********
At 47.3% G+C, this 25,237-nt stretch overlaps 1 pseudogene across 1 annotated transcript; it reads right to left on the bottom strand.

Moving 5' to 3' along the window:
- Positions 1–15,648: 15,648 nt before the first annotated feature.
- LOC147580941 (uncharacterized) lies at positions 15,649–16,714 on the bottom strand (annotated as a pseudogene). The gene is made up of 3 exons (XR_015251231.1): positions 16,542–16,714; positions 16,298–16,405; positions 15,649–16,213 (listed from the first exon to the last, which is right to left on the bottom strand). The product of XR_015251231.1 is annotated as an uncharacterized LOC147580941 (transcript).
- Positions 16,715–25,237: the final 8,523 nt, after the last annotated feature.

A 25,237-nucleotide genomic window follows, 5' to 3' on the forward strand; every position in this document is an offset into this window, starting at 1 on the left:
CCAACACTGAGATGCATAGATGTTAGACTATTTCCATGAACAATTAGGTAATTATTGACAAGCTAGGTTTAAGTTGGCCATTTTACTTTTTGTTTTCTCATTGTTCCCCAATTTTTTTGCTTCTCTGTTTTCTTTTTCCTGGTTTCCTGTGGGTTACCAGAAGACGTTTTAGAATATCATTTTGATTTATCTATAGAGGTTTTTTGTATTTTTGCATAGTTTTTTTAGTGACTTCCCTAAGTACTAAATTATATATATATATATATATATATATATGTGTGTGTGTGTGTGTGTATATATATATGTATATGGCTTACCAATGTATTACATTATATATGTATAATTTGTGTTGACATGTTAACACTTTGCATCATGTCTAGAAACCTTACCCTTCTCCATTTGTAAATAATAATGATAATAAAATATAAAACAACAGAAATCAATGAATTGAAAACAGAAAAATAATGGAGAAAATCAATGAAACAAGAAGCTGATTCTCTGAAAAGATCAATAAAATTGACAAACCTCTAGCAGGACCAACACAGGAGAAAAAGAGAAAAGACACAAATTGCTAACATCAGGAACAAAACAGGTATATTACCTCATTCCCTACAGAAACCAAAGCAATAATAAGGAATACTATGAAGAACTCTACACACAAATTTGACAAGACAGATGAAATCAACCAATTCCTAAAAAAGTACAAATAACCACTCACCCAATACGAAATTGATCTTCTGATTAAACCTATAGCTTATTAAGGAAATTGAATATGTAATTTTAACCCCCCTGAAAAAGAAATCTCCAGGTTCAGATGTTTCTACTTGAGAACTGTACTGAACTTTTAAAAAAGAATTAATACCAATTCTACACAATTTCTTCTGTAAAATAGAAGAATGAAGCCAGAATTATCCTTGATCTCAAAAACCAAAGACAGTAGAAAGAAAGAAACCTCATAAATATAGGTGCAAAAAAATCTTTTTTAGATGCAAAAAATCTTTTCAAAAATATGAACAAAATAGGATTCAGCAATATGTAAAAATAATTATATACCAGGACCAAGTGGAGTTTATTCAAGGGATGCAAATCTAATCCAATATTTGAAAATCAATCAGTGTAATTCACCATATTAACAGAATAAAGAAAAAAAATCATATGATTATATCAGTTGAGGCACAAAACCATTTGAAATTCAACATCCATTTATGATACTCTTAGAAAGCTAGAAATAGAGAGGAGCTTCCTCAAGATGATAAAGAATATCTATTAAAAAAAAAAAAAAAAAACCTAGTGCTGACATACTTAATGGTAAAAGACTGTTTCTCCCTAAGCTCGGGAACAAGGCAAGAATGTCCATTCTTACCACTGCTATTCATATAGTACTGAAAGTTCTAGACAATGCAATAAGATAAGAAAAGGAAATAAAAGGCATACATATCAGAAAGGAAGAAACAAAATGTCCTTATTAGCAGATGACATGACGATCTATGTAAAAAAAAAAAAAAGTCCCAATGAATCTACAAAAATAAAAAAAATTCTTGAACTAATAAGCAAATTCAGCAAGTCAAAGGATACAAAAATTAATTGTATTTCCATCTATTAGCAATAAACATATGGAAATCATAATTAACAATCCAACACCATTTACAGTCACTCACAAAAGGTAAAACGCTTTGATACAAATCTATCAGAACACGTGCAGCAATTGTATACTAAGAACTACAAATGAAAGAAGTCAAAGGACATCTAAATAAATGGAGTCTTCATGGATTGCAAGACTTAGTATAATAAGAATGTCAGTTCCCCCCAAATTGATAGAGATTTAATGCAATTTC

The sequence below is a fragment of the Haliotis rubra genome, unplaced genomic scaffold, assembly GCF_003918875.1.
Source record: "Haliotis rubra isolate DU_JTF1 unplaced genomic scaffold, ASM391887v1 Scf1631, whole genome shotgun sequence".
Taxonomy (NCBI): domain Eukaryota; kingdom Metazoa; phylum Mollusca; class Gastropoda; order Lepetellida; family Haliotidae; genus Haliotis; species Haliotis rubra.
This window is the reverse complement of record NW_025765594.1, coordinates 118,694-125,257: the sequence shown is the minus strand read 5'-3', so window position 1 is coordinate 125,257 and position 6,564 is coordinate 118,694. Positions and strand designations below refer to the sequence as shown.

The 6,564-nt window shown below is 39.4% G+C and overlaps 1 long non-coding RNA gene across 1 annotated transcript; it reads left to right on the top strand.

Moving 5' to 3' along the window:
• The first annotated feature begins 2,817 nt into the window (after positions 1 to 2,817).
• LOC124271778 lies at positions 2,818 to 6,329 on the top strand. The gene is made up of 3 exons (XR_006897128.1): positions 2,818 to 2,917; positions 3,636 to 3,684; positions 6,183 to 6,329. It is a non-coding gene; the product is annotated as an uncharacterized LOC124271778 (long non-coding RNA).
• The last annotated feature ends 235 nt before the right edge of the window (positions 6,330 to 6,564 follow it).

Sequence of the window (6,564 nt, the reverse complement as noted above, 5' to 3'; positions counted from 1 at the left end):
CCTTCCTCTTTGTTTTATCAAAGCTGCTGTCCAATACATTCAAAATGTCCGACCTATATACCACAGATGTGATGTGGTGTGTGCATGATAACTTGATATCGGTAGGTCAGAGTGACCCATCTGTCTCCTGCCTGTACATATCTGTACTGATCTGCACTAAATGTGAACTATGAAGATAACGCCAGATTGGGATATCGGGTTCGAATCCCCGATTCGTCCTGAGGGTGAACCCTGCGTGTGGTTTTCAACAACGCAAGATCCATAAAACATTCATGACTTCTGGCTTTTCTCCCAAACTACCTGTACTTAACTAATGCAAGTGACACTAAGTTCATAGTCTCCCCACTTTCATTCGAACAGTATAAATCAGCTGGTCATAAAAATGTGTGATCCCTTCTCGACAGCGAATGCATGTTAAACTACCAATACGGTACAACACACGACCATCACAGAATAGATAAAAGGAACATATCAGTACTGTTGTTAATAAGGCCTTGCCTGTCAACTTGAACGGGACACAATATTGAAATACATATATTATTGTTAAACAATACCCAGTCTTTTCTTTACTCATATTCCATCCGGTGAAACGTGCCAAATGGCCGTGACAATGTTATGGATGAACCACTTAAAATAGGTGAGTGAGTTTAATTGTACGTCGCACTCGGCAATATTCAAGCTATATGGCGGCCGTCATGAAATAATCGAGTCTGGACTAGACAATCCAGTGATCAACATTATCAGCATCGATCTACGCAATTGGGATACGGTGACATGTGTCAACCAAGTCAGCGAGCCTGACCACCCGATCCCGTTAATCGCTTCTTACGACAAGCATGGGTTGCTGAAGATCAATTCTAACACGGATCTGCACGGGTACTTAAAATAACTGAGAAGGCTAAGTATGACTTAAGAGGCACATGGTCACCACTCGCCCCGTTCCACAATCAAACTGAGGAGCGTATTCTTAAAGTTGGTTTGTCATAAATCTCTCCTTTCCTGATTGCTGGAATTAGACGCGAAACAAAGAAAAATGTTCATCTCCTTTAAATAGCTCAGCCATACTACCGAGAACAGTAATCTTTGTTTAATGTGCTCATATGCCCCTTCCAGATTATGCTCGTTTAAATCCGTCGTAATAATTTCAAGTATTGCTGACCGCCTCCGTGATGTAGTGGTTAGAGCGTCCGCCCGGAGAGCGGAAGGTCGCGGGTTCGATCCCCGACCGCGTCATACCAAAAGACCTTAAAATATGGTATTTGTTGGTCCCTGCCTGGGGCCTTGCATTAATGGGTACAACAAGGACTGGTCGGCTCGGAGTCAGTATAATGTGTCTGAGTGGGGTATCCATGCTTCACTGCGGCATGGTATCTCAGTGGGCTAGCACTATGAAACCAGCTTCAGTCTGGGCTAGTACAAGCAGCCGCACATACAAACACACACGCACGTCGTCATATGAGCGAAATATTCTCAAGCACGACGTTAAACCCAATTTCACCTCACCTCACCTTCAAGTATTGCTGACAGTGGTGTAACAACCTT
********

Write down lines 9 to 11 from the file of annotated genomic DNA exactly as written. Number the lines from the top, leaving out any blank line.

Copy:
Source record: "Haliotis rubra isolate DU_JTF1 unplaced genomic scaffold, ASM391887v1 Scf1631, whole genome shotgun sequence".
Taxonomy (NCBI): domain Eukaryota; kingdom Metazoa; phylum Mollusca; class Gastropoda; order Lepetellida; family Haliotidae; genus Haliotis; species Haliotis rubra.
This window is the reverse complement of record NW_025765594.1, coordinates 118,694-125,257: the sequence shown is the minus strand read 5'-3', so window position 1 is coordinate 125,257 and position 6,564 is coordinate 118,694. Positions and strand designations below refer to the sequence as shown.